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Most occupational exposure adds little to background levels
About a quarter of a million people are occupationally exposed to ionising radiation in Britain. A fifth of these are women, nearly all working in the health services or as aircrew. What advice should they be given about pregnancy?
Large doses of radiation are harmful, yet we cannot accurately determine the risks of small doses because any small increase in cancer or inherited disease is masked by the natural variation in these conditions. The effects of small doses of ionising radiation are probably not analogous to small insults of heat, cold, trauma, or poison, which have thresholds below which no injury occurs. Ionising radiation deposits its energy in very small, subatomic sized volumes. At a point of ionisation the energy deposited per unit mass is similar to that at the centre of an atomic explosion. It causes injury to chromosomes, and this injury occurs at very low doses. Trends of increasing rates of cancer are seen in workers in the atomic power industry exposed at low dose rates and to low doses.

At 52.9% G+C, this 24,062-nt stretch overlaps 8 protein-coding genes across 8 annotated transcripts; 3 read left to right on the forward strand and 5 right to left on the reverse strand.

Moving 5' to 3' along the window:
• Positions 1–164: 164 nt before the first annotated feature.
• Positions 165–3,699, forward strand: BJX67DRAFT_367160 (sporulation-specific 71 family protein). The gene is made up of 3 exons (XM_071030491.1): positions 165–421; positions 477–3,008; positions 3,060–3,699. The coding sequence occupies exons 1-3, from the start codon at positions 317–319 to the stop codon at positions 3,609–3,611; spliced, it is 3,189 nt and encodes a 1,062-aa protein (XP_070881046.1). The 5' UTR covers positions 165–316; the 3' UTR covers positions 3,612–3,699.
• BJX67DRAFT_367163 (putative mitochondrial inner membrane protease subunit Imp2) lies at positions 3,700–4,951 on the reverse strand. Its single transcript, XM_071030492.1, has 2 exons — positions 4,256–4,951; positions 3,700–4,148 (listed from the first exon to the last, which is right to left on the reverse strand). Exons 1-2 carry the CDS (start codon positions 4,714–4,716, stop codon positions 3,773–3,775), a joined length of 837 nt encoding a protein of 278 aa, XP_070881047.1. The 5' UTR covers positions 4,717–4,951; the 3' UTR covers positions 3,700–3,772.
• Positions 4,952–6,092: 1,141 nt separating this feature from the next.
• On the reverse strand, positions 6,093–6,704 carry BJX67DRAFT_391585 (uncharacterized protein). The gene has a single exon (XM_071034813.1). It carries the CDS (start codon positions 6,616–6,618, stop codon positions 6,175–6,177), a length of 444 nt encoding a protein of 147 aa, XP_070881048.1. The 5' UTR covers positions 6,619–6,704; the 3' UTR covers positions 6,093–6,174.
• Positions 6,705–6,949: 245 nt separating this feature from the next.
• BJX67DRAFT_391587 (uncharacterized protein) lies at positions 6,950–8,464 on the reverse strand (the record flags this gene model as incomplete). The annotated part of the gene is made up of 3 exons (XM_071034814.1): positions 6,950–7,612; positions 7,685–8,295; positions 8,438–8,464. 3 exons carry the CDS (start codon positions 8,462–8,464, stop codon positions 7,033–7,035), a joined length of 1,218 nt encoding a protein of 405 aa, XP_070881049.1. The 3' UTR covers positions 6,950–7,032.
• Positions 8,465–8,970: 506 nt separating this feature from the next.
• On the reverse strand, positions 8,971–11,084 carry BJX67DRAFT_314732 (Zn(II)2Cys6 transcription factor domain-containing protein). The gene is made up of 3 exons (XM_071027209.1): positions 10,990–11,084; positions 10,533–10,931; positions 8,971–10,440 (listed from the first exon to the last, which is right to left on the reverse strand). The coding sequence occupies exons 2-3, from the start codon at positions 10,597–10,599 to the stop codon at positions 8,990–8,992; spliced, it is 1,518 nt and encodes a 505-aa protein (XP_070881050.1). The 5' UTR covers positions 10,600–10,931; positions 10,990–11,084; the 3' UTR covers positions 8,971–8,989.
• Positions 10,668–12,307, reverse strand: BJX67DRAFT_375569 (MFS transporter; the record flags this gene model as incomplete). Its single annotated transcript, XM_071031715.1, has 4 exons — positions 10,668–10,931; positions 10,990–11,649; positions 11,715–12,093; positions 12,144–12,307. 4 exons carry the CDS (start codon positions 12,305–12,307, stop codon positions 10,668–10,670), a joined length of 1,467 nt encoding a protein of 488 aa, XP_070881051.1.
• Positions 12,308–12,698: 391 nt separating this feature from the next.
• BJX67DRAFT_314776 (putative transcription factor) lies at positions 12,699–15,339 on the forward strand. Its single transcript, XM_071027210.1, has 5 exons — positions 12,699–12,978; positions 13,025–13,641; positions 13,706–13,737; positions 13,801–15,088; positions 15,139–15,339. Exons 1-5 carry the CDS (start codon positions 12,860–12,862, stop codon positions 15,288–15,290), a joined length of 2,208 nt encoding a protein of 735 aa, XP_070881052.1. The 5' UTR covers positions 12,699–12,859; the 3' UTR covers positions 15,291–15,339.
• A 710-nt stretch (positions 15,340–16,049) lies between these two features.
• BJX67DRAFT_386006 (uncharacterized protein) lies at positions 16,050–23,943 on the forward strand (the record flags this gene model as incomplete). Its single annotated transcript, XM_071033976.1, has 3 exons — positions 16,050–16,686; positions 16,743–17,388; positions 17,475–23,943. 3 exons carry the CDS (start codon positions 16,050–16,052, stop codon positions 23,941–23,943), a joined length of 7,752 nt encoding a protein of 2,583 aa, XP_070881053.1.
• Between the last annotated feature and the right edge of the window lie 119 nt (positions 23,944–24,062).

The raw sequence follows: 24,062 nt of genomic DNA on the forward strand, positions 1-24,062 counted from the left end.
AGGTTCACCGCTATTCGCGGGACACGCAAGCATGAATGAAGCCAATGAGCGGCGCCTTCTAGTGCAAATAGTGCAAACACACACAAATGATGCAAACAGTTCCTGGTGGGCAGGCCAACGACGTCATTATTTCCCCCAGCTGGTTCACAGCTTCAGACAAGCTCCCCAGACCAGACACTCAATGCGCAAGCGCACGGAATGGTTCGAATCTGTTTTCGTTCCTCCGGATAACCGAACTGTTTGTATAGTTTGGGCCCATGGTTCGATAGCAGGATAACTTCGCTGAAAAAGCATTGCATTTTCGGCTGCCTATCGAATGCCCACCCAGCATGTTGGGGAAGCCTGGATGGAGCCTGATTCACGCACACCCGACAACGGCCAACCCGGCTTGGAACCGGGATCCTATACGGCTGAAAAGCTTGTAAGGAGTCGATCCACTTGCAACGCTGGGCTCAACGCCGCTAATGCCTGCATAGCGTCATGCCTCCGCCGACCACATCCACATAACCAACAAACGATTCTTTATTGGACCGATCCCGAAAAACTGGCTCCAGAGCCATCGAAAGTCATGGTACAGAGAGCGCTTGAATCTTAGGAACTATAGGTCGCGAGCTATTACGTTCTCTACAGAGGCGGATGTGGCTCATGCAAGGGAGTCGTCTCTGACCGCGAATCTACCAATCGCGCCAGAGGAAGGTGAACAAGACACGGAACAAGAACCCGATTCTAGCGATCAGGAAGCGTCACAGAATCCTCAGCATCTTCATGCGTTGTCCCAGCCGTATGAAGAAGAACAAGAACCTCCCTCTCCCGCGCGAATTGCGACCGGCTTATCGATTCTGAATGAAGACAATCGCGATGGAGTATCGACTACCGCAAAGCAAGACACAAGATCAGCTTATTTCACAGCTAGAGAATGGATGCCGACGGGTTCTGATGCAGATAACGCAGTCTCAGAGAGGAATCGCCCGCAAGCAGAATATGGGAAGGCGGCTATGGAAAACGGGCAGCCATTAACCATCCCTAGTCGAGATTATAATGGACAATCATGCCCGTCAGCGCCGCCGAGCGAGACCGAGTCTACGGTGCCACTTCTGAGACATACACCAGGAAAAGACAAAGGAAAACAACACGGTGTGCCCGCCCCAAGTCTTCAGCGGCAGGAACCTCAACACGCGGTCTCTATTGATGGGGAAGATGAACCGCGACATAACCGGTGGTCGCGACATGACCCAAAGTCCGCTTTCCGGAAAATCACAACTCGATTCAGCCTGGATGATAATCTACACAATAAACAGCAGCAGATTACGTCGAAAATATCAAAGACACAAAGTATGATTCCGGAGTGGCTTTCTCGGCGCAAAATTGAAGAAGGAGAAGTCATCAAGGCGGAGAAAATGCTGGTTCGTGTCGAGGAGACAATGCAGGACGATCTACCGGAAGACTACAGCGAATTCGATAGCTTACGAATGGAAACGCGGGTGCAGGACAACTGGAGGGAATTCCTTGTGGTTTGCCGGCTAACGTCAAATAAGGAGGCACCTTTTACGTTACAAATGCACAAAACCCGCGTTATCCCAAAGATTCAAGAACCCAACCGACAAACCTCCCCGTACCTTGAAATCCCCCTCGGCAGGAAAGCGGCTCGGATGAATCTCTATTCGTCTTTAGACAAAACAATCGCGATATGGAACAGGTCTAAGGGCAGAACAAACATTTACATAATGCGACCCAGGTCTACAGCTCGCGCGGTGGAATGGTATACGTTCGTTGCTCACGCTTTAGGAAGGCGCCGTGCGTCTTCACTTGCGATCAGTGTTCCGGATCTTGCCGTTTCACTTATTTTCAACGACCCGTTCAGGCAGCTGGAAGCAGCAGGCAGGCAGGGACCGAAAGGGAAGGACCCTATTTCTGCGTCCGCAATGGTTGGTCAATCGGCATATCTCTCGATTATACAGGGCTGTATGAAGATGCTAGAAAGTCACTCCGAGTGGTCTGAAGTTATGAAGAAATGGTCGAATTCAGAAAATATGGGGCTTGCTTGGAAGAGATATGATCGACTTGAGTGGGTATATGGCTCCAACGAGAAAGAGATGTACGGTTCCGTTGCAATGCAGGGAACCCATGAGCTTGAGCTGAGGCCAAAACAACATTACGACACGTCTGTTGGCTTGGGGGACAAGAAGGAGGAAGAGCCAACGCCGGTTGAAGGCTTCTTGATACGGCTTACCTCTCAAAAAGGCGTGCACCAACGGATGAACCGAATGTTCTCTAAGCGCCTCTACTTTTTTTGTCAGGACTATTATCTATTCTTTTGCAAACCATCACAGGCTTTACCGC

The harm done by ionising radiation depends on two factors: the effect per unit dose and the dose received. …